my previous policy was a group plan by the same insurance company (different carrier) as my private plan. i had to cancel (by then the cobra version of) the old group plan the day before the new private plan took effect.

my only ongoing treatment was for glaucoma, coverage of which was halted as soon as the new private plan took hold because then it was considered pre-existing, even though i stayed with the same company.

if you are concerned about developing a pre-existing condition while now employed before being with your new private company for at least 6 months (note: they often exclude coverage for a new illness for which you show symptoms within the first 6 months of the policy) then i would consider starting a private policy while employed and asking the employer to drop you from their group plan and perhaps offering you some compensation in place of the plan. i certainly wouldn't consider cobra for even a day if i could avoid it so as to get in with the private plan to start that 6 month exclusionary period asap.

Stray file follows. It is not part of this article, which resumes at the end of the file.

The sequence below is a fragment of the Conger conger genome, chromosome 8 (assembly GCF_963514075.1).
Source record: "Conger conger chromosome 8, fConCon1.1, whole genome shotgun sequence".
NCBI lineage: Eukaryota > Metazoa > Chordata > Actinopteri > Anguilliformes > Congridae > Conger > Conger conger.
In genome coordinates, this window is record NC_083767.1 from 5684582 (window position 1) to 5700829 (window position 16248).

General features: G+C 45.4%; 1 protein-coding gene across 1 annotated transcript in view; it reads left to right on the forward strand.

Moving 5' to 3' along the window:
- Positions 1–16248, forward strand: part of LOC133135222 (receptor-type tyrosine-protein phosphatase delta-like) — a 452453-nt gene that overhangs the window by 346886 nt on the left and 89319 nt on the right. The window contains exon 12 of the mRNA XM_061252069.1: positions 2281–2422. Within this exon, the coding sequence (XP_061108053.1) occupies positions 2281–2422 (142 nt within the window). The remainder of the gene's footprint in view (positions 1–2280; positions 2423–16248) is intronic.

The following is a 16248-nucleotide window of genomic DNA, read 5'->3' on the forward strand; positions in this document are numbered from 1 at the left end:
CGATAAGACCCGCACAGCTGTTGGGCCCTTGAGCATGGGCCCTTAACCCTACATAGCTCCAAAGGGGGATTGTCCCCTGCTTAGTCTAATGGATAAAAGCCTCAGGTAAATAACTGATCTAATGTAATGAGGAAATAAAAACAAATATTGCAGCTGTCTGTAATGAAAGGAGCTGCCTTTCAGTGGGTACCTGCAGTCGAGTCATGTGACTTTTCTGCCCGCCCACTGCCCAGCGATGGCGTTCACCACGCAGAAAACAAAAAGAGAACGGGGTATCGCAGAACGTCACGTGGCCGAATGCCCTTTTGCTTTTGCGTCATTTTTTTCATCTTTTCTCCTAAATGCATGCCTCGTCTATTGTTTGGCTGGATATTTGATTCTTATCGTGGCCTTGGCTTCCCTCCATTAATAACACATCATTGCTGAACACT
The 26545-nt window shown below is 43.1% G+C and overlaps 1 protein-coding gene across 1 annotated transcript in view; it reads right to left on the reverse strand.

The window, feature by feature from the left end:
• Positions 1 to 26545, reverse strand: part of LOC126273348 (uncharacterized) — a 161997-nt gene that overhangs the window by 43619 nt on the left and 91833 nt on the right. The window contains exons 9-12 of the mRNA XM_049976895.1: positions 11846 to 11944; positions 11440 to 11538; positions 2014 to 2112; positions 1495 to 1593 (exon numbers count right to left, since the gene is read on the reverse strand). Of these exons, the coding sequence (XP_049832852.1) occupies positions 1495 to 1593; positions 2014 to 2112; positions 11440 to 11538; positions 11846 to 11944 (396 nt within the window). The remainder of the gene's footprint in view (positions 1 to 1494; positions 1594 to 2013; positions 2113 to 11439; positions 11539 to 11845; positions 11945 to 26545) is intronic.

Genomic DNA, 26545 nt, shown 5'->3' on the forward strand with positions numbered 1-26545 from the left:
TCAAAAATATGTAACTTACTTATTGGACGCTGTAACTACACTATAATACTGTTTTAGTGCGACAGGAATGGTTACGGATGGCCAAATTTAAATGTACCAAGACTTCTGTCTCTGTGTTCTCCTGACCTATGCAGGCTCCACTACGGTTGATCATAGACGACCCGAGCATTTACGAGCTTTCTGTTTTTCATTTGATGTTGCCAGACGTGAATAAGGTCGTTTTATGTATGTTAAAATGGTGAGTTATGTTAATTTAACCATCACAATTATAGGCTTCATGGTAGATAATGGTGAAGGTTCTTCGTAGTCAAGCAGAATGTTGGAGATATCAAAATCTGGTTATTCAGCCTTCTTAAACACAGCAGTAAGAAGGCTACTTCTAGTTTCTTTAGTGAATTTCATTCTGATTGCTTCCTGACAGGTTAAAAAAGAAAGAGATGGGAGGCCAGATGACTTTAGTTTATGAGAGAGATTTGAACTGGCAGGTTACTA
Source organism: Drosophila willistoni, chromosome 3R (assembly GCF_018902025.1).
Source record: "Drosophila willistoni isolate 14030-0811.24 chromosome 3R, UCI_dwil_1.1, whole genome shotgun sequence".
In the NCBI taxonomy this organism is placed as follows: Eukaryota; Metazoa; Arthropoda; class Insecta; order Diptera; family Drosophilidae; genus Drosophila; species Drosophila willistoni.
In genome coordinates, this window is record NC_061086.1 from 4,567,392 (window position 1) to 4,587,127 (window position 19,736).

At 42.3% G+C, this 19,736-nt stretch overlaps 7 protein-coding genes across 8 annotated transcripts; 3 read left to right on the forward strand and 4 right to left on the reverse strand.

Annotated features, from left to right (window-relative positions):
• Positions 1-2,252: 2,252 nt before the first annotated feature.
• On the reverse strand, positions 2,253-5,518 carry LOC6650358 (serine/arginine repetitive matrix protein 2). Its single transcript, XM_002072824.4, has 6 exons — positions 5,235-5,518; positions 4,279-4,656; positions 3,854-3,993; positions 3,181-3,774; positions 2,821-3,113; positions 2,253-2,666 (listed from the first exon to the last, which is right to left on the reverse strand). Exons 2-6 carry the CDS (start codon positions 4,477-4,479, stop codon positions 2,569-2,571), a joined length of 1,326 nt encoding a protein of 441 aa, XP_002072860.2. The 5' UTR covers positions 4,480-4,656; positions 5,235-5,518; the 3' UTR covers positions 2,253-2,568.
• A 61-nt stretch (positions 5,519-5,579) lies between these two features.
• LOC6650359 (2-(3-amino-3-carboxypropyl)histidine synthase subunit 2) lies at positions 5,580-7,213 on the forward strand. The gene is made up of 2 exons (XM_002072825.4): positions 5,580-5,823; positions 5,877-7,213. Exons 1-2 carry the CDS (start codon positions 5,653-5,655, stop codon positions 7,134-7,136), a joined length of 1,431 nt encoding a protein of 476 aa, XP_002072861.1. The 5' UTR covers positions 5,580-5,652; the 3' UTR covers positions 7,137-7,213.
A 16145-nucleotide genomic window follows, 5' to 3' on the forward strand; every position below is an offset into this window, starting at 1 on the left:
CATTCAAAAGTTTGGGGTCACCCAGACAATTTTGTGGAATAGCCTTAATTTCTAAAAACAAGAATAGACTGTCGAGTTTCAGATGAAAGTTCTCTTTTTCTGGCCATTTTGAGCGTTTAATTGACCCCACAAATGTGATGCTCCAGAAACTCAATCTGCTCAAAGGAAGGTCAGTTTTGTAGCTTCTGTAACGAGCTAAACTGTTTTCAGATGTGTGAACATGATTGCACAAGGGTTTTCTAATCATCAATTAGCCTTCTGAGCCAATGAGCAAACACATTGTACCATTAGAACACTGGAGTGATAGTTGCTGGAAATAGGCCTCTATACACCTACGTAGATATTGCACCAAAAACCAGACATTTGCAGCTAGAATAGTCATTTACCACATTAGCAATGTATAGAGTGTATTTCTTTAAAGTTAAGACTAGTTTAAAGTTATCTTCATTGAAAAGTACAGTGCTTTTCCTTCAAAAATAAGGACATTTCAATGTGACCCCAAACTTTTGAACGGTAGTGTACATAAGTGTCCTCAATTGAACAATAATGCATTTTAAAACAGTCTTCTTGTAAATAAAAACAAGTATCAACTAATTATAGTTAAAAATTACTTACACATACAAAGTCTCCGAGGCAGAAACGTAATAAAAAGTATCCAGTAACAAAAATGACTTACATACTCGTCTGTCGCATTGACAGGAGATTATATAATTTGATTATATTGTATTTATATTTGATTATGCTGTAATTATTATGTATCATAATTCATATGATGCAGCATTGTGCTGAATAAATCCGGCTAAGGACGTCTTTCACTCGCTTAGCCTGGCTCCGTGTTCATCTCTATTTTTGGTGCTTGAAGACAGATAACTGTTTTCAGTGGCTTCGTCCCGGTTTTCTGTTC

at least that is how i would have played it had i known otherwise before i quit working.
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Old 06-02-2007, 04:07 PM   #9
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I'm not sure how it works under two different insurance companies, but I did have two Blue Cross policies: my regular one from work and the very high-deductible one I bought on my own a year before ER. For that year, I got penalized all the time for having two policies. BCBS admitted this was the case and even has a special term for it. Although the employer policy was in effect and paid more, it no longer paid for what it used to. Instead, I was always paying completely out of pocket due to the $10,000 deductible policy, which was the one BCBS used. I would give the employer card to the pharmacy or a doctor, but when the claim was submitted, BCBS wouldn't pay on the employer policy because they knew I had the individual policy that didn't pay for much except catastrophic. I didn't want the individual policy to be used until RE---I just wanted to buy it in plenty of time so that I had it, but BCBS didn't see it that way!